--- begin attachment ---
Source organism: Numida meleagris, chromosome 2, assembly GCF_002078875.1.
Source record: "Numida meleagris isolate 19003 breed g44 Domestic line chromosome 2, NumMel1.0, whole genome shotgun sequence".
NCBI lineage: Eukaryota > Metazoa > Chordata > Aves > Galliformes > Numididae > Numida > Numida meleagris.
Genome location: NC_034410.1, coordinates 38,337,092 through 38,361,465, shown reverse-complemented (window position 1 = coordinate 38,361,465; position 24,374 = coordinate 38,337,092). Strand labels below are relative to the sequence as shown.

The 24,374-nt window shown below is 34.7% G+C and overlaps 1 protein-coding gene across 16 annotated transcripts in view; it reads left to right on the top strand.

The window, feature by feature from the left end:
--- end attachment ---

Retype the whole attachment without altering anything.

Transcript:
Source organism: Numida meleagris, chromosome 2, assembly GCF_002078875.1.
Source record: "Numida meleagris isolate 19003 breed g44 Domestic line chromosome 2, NumMel1.0, whole genome shotgun sequence".
NCBI lineage: Eukaryota > Metazoa > Chordata > Aves > Galliformes > Numididae > Numida > Numida meleagris.
Genome location: NC_034410.1, coordinates 38,337,092 through 38,361,465, shown reverse-complemented (window position 1 = coordinate 38,361,465; position 24,374 = coordinate 38,337,092). Strand labels below are relative to the sequence as shown.

The 24,374-nt window shown below is 34.7% G+C and overlaps 1 protein-coding gene across 16 annotated transcripts in view; it reads left to right on the top strand.

The window, feature by feature from the left end: